World renowned naturalist and film-maker Sir David Attenborough (out of frame) holds a Phasmid, or Lord Howe Island Stick Insect during a visit to Melbourne Zoo, Friday, Aug. 17, 2012. These invertebrates were wiped out on their island home nearly 100 years ago by rats, but a tiny colony was discovered clinging to a cliff on Ball's Pyramid, a rocky outcrop off the coast of Lord Howe Island, nearly ten years ago. (AAP Image/Joe Castro) NO ARCHIVING

Stick insects were widely prevalent almost hundred years ago about 400 miles away from the Eastern coast of Australia. These six-inch long insects acquired a large section of the territory and ruled the island. But they became extinct as rats consumed each of them leaving no signs of survivors.
This creepy and dangerous looking giant stick insect is better known as the “tree lobster” and was native to Lord Howe Island, Australia. This blackish brown insect is also called the Lord Howe Island stick insect. The stick insect had a sturdy abdomen with six long legs and was once considered as one of the largest and heaviest flightless insects of the world. A Recent discovery by the scientists has confirmed that the insect is no more extinct and is ready to make a grand comeback. A genetic testing carried out among some of the species of stick insect found atop Balls Pyramid has confirmed the presence of these tree lobsters.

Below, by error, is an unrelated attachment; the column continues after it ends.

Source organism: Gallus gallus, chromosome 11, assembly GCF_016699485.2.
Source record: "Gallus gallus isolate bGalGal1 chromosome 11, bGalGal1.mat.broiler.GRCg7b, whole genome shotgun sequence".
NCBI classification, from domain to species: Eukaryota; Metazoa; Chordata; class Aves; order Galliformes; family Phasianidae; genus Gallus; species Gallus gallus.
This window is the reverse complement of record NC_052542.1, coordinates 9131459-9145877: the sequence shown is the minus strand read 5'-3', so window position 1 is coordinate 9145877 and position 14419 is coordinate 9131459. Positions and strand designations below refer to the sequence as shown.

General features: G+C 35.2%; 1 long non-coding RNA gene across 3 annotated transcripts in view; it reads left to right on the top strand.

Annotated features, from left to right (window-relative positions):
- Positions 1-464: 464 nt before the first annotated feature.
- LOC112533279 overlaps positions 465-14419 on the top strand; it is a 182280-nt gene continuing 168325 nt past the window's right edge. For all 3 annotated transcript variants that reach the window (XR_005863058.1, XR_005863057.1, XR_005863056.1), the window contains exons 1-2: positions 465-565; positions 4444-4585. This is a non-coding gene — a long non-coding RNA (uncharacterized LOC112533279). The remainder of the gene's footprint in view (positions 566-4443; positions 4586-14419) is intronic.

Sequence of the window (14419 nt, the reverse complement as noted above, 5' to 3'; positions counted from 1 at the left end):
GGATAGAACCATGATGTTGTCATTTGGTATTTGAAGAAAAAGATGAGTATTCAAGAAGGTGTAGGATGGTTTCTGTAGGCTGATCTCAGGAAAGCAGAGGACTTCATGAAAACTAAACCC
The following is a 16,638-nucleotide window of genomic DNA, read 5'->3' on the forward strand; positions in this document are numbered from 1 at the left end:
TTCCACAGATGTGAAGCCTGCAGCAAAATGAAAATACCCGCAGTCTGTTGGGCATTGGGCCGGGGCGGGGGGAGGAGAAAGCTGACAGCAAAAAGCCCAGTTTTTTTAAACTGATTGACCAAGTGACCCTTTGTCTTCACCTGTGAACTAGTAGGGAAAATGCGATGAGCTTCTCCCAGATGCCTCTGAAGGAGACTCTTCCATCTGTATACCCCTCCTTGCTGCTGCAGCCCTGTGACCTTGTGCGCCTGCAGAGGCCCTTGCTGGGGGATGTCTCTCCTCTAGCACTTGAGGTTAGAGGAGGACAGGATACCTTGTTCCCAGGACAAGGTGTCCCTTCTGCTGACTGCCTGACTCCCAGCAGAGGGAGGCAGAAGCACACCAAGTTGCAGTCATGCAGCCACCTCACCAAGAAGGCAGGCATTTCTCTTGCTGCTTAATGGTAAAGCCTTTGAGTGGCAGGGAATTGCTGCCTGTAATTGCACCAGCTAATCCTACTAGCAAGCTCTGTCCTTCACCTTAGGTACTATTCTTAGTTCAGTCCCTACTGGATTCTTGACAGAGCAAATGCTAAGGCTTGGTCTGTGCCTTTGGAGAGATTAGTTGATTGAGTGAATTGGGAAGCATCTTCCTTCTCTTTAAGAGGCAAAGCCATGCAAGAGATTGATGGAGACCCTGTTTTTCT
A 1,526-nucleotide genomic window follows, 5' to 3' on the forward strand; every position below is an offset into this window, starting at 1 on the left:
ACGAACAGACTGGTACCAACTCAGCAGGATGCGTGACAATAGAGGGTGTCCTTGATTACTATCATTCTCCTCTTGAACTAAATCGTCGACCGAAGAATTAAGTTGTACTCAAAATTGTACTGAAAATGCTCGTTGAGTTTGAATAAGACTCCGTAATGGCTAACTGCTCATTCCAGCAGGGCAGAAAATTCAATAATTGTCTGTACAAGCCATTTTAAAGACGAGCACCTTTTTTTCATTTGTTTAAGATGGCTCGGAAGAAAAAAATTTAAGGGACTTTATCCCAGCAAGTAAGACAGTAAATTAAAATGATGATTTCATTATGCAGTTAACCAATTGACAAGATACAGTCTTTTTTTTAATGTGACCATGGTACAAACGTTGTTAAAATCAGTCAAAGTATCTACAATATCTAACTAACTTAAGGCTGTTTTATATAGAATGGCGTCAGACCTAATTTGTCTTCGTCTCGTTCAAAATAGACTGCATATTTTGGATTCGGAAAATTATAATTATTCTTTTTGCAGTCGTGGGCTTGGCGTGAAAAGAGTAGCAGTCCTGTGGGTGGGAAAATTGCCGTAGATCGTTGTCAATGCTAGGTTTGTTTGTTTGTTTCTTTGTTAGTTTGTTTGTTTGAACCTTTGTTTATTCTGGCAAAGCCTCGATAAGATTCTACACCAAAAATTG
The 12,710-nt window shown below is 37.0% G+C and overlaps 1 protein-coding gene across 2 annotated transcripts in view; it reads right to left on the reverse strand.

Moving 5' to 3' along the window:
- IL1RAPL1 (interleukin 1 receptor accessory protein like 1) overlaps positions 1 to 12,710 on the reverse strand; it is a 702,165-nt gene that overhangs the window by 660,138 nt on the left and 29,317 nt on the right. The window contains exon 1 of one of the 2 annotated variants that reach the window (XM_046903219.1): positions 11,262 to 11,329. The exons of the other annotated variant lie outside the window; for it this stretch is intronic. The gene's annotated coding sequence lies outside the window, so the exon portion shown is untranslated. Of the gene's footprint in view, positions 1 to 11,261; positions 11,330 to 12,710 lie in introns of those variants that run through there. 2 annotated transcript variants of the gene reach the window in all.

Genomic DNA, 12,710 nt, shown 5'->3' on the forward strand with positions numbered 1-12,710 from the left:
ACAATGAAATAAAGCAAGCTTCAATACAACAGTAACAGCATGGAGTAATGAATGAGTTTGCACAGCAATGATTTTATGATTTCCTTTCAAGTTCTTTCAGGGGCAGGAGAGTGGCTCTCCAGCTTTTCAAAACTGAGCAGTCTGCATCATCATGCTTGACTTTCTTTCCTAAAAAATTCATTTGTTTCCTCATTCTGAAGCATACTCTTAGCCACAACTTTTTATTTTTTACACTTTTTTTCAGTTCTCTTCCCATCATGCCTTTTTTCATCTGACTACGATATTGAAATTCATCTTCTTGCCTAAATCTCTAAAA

Back in 1918, a ship went past the Lord Howe Island at a very close distance with vast hordes of rats aboard the ship. All these rats invaded the island very quickly and due to unavailability of higher mammals to hunt the rats, the population of these rodents increased uncontrollably. Soon enough, the rats started feasting on the huge stick insects and made them go extinct. The year 1983 marked the official extinction of these insects along with twelve other species of insects. Few dead tree lobsters were found in the 1,844-foot-high Ball’s Pyramid which was found by rock climbers in the year 1960. Scientists speculated that those insects might have traveled there to escape the wrath of the rodents but failed to survive lacking food and harsh climatic conditions.
In the year 2001, another expedition to the Ball’s Pyramid revealed that some species of those giant stick insects are still surviving on the top of a tree present 213 feet above sea level. Some of these stick insects were taken to the Melbourne Zoo for a captive breeding program. Upon testing the museum specimens with the genome sequencing of the captive-bred stick insects, the scientists discovered that both the species just had a one percent variation. This concluded that the huge and rare stick insects are not extinct after all. The findings of this discovery were published in the journal Current Biology.